Passing the Mic

Maxine Bédat is the director of the New Standard Institute (N.S.I.), an N.G.O. working to reform the fashion industry. Her new book, Unraveled, which will be published next month, follows a pair of blue jeans through its planetary life cycle, illuminating the environmental and human toll along the way. (Our conversation has been edited.)

What can you learn about how our world is organized by following a pair of jeans through its travels to your closet?

By following a pair of jeans, we uncover how the world is woven together and coming apart at the seams. As cotton makes its way to the nearest port and then is shipped to China, which exports about thirty-seven per cent of the world’s textiles, we can trace the laws that created our globalized world, which brought access to cheaper goods and somewhat improved livelihoods for workers outside the West, but with enormous unintended costs. So today our jeans are produced with the help of the cheapest and dirtiest nonrenewable energy sources, mainly coal. For this reason, clothing contributes from four to eight per cent of total global carbon emissions, more than France and Germany combined, and is on track to take up more than twenty-five per cent of the world’s global carbon budget.

Finally, by exploring the story of our jeans, we find ourselves almost exactly where we started. Just a few short miles from Osu Castle, in Ghana, from where people were put on slave ships to pick cotton in the American South, is Kantamanto Market, where many of the things that wealthy countries donate go in search of a second home. They very often end up as trash, in landfills. When I was there, an accidental fire broke out in a landfill that was at capacity in half the time projected, in part because of the dumping of all of our clothes.

Clearly our own individual decisions won’t aggregate fast enough or in large enough quantities to change the way this process works—but how have you come to think differently about your own wardrobe?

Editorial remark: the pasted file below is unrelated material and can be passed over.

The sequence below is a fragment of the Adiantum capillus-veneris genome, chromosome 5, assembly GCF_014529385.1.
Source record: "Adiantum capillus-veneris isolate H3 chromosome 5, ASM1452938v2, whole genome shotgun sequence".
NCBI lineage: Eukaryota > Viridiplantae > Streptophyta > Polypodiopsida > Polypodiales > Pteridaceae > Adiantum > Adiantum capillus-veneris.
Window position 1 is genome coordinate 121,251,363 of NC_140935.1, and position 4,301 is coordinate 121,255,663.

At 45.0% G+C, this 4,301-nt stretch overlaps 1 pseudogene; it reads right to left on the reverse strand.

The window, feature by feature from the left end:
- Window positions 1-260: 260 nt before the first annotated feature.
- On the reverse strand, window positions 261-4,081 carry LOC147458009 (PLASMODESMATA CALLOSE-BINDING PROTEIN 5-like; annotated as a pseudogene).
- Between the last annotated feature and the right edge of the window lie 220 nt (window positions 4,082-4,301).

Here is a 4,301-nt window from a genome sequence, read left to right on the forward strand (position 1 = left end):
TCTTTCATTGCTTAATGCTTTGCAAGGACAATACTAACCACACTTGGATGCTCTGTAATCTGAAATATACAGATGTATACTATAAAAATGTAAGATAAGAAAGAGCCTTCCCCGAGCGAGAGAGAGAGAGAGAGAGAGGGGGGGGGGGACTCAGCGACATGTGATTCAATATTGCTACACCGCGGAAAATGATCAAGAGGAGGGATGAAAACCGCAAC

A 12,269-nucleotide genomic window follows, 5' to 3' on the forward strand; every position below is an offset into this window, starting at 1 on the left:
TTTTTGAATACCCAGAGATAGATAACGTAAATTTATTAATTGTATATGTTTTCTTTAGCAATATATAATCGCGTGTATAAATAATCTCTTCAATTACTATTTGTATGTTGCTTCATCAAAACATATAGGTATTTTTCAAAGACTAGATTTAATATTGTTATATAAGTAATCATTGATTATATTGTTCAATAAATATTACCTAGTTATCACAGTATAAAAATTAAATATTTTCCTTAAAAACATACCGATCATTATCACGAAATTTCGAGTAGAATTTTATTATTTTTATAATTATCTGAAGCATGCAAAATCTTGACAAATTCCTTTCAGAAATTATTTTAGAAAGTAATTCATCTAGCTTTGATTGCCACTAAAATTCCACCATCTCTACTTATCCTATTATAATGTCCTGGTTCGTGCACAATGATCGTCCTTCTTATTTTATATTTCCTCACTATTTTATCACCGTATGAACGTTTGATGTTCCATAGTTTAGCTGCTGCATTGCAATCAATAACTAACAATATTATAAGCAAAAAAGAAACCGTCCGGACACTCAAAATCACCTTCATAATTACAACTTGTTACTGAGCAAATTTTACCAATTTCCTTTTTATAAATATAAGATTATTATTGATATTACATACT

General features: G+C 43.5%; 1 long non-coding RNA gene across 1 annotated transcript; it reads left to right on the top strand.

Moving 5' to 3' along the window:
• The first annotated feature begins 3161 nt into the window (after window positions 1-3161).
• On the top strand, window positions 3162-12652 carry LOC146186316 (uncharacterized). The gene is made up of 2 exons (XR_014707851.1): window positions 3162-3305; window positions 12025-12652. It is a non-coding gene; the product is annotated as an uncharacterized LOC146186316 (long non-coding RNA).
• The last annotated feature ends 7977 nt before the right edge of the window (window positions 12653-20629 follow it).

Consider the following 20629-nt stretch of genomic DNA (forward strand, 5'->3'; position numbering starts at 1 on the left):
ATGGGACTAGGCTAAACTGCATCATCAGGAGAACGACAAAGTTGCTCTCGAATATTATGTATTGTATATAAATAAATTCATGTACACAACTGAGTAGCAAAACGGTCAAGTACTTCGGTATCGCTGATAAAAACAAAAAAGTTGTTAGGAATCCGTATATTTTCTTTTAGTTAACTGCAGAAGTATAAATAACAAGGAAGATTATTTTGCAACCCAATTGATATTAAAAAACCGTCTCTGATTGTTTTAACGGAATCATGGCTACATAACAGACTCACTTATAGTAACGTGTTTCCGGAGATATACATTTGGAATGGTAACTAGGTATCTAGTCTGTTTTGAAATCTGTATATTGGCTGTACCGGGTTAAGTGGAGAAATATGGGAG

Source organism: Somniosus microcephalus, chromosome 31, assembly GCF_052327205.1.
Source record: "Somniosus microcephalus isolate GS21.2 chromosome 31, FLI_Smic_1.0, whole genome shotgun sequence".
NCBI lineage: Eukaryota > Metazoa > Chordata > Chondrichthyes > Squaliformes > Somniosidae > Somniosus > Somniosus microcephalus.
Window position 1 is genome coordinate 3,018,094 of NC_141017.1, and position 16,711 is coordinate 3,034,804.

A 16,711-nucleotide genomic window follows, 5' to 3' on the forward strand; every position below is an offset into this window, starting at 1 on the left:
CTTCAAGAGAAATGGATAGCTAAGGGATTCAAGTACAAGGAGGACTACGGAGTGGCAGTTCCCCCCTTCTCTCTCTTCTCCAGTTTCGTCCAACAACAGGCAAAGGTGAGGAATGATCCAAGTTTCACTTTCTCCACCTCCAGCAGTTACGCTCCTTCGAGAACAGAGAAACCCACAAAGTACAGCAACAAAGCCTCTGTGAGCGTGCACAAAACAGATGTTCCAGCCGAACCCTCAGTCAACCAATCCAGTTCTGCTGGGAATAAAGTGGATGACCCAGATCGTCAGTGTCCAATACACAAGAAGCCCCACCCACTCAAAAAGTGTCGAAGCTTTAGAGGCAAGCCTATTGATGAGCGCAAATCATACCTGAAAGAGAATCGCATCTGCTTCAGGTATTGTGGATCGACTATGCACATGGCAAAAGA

I used to be a purely emotional shopper, the kind who took to retail therapy when I was having a bad day or feeling insecure in a sea of influencers looking cute. If I was having a good day? I would celebrate with a new pair of shoes. In between meetings, I would seek to “treat myself” by stopping into retail stores, and, under the pressure of a sales associate, I would often walk out with clothes I didn’t even like at the time.

It’s a really stressful way to live, accumulating all that stuff. After this journey, I have definitely changed my relationship to my own wardrobe. I took guidance from research on habit formation and removed shopping cues from my daily routine. Goodbye, fashion influencers on my Instagram feed. I also did clean my closet, but not for altruistic reasons, as I know it means those pieces will head to the landfill or incinerator sooner rather than later. But I did it to be able to see the things I actually did like. Now, when I do make a purchase, I consider who owns and manages the company and whether they are people I want to support.

And what should we be thinking about in terms of laws that might actually make wholesale change?

I still believe in markets. But unfettered capitalism, the kind we have now, has to become a thing of the past, and quickly. We need some basic guardrails in which markets can exist, like insuring that all wages are living wages. If we look back at history, we see that the very idea of a corporation was actually created for projects that would benefit the common good—for things like bridges and hospitals. It is the people who give government power for these companies to exist, and we have the power to insure that business aligns for the benefit of the people.

Climate School

According to the Mongabay Web site, Midwestern farmers are beginning to experiment with planting rows of soybeans and corn between shrubs, such as hazelnuts—adding a high-value crop to their fields, while also sequestering carbon.